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Glencairn Gold Corporation began operating at the Bellavista site near Miramar in Costa Rica in 2003 in spite of concerns by locals, warnings by scientists of the riskiness of the area for large-scale open-pit mining, and an impending ban on open-pit mining in the country.

Canadian mining corporation Glencairn (now Central Sun Mining Inc headquartered in Toronto) established its gold mine in an unstable area with heavy rainfall and provided insufficient funds for mine closure and cleanup.

The mine had a leach pad rupture and probably contaminated waterways with cyanide and other chemicals.

Earthworks, along with Sonia Torres of CEUS del Golfo and other partner organizations, has pressured the company to properly clean up the Bellavista site, but more work is needed to ensure that they complete the clean up, reclamation, and ecological restoration thoroughly.

Problems predicted

he Glencairn mine was doomed for disaster right from the start.

Since the mine site was set on a mountain slope prone to landslides in an area with heavy rainfall, scientists predicted that the mine, and residents living nearby, were vulnerable to catastrophic accidents and spills of cyanide and heavy metals.

The site is also located in a tropical humid forest in a region of rich biodiversity and is just uphill from what were once pristine streams and springs.

The Bellavista site also had the potential to generate acid mine drainage, which would contaminate streams with heavy metals.

The community expressed its concerns with the project as well.

The company set up a mine using “cyanide heap leaching” at BellavistaIn addition to developing a mine at a precarious location, Glencairn also practiced “cyanide heap leaching” at Bellavista.f ore and removes the gold from the ore. Cyanide is an intensely toxic substance; a teaspoon of it can kill a human. If a leach pad liner leaks, the cyanide can escape and contaminate the groundwater and leak out to surface waters.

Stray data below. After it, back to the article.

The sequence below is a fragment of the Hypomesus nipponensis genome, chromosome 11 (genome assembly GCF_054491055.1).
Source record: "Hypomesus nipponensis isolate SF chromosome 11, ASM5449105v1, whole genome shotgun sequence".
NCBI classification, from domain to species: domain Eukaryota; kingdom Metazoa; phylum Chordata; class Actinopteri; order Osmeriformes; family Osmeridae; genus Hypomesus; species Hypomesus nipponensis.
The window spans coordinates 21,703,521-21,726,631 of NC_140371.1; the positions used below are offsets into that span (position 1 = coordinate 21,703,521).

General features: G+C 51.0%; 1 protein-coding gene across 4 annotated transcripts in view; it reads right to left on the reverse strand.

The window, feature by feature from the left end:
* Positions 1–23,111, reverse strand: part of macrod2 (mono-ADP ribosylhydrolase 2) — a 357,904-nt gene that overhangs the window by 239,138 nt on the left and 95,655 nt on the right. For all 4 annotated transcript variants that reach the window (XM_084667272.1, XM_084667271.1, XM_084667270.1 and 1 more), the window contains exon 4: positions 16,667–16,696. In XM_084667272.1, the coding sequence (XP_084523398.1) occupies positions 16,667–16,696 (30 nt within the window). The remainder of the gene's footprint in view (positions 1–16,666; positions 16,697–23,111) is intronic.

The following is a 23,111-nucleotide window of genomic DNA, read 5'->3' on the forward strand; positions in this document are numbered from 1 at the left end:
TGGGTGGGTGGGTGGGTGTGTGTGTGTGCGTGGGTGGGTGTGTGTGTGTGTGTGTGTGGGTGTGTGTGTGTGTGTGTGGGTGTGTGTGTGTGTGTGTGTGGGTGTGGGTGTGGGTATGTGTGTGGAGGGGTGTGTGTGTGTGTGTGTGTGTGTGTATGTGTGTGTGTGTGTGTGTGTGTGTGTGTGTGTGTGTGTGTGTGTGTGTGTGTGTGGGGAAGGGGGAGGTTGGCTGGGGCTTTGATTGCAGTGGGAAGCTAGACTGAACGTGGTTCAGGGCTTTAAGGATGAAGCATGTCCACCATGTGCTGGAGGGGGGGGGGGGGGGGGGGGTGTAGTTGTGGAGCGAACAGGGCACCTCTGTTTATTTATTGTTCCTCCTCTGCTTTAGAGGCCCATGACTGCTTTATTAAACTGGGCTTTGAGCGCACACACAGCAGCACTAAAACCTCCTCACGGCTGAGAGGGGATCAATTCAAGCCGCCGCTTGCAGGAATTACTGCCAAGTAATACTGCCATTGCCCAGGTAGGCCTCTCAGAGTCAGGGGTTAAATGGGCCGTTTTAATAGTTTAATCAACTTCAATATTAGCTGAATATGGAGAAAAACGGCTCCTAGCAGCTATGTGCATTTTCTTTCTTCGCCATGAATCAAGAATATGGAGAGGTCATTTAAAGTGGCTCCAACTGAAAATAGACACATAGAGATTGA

In May 2005, the testimony by AIDA (Interamerican Association for Environmental Defense) scientist Anna Cederstav led the Costa Rican Supreme Court to force Glencairn to conduct further studies and create additional protections for the area's ground and surface waters.

Problems occurred

Nonetheless, the company began mining gold that December even though a country-wide ban on open-pit mining entered into force in 2002. Glencairn had obtained its permits before the ban was legislated and so was “grandfathered” (Google translation into English).

Contamination proved to be a problem early on.

  • As early as 2005, environmental groups reported water pollution from Bellavista exploration and mining. The early warnings about the problems with the Bellavista project were further vindicated in 2007. In July 2007, earth movements caused by geological instability or rainfall cracked the mine's leach pad liner, probably leaking cyanide and contaminating the groundwater near the community of Miramar. The Canadian company suspended its operations only after the accident, even though it said it had noticed earth movements in May.

Glencairn pays (part of) the price

EARTHWORKS and our partner organizations, including activist Sonia Torres and her organization CEUS del Golfo, sought to ensure that Glencairn would fully shut down and clean up the mine, which remained in unstable condition. In September 2007, we publicly called for Glencairn to disclose what had happened at the site and clean it up. Thousands of our members contacted Glencairn directly. Press coverage of the concerns caused Glencairn stocks to plummet 18% in one day.

Subsequently, Glencairn made moves to shut down the mine and removed some equipment. The fate of the mine was sealed when a major landslide destroyed remaining infrastructure at the mine. The Directorate of Geology and Mines then ordered Glencairn to reclaim the site and protect springs and sources of drinking water.

To distance itself from these events, Glencairn changed its name to Central Sun Mining and focused on its mine sites in other countries. Although they have begun reclamation work at Bellavista, the paltry sum that they had posted as a reclamation bond before mining, only US$ 250,000, is no guarantee that they will finish the job properly. Glencairn has also denied requests by activists to disclose the extent of the spill's damage,[1] nor would they agree to an independent evaluation. On a phone call with investors in November 2007, CEO Peter Tagliamonte continued to claim that they had not detected any cyanide below the leach pad, that the mine would not generate acid mine drainage, and that they would not allow an independent evaluation of the situation.

The director of mining and geology Francisco Castro pledged to not allow the company to remove expensive equipment until the remediation process was finished. The company, however, was moving materials as recently as 25 April, 2008 and the reclamation and restoration is far from finished.

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